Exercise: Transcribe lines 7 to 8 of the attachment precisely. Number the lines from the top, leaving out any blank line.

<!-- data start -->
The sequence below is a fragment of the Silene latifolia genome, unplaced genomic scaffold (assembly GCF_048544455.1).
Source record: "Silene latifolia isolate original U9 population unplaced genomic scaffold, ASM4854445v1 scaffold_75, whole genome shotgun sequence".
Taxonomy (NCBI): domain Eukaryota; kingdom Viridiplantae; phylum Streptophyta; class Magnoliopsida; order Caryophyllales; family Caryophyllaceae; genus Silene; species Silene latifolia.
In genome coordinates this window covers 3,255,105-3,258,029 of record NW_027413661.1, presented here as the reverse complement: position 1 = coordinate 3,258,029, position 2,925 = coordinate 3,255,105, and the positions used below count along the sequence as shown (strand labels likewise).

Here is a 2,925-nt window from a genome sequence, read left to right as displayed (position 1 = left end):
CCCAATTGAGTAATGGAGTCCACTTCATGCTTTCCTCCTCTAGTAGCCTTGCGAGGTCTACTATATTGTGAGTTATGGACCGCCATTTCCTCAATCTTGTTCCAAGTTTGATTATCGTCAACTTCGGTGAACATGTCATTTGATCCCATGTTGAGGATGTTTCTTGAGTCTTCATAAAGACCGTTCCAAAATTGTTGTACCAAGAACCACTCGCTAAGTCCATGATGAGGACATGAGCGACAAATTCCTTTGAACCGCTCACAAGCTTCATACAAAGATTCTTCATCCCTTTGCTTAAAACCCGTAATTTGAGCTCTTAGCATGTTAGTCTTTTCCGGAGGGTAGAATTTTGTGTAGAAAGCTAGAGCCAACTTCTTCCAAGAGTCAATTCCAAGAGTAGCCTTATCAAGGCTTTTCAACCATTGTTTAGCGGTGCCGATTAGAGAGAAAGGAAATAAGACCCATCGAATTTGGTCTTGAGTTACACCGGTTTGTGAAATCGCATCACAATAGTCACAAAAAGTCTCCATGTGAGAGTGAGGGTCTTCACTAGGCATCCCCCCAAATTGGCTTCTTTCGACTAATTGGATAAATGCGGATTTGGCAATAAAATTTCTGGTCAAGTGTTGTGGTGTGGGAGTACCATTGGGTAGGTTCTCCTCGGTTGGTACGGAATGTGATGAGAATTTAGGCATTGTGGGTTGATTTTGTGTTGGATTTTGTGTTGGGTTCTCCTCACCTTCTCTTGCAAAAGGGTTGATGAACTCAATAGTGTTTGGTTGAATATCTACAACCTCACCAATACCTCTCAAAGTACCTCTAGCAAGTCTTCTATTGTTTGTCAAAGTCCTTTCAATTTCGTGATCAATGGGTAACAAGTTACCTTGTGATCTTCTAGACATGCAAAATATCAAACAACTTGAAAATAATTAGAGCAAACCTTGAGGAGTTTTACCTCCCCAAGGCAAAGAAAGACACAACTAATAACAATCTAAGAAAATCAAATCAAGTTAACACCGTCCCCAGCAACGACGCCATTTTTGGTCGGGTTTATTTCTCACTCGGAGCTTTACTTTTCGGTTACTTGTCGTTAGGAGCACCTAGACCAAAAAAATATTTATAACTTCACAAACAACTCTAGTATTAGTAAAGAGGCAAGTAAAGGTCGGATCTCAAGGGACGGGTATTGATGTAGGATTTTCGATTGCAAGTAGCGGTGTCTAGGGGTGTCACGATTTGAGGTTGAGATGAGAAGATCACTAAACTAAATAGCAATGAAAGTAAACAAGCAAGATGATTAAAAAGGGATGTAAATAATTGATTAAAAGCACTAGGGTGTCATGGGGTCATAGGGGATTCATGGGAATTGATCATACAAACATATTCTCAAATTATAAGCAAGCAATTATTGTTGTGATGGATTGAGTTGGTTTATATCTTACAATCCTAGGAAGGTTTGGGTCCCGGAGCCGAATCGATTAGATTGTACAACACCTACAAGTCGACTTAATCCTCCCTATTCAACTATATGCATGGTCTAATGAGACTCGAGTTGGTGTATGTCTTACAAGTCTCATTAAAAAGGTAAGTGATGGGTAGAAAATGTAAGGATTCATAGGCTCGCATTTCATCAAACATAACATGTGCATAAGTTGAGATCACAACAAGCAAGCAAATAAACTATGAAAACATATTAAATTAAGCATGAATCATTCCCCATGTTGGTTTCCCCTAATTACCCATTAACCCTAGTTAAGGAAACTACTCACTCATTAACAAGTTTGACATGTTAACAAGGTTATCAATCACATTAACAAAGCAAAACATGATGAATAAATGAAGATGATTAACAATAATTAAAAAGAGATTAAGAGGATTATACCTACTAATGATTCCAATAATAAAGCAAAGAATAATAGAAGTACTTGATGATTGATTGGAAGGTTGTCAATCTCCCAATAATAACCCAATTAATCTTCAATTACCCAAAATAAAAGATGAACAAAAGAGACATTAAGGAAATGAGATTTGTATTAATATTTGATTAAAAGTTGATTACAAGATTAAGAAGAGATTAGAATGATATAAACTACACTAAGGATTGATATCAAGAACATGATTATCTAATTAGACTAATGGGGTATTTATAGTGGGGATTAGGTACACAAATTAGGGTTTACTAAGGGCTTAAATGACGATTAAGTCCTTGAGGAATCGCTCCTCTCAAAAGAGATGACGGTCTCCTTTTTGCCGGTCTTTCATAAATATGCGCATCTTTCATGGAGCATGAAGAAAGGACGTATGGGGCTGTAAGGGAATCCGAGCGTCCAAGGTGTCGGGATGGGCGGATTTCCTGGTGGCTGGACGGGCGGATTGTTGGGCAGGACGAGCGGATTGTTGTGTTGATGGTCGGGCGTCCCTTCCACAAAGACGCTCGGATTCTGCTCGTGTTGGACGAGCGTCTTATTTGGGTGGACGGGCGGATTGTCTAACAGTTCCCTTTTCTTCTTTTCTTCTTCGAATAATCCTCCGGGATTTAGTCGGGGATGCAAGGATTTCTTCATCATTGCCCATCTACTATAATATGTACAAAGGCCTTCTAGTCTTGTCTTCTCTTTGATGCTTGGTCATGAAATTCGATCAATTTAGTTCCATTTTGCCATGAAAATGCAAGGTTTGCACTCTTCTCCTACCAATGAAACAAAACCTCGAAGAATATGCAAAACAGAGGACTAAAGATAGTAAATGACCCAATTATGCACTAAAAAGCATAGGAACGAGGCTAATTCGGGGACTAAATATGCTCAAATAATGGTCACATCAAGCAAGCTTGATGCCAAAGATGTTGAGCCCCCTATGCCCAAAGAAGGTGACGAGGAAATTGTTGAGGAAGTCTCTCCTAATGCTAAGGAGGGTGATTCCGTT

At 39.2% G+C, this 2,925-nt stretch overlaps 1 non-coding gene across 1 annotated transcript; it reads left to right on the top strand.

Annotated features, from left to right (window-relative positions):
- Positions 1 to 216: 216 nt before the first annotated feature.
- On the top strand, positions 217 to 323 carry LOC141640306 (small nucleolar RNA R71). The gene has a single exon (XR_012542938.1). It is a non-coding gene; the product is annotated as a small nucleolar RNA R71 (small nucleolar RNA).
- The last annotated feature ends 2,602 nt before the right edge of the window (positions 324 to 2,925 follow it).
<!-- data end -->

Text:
At 39.2% G+C, this 2,925-nt stretch overlaps 1 non-coding gene across 1 annotated transcript; it reads left to right on the top strand.

Annotated features, from left to right (window-relative positions):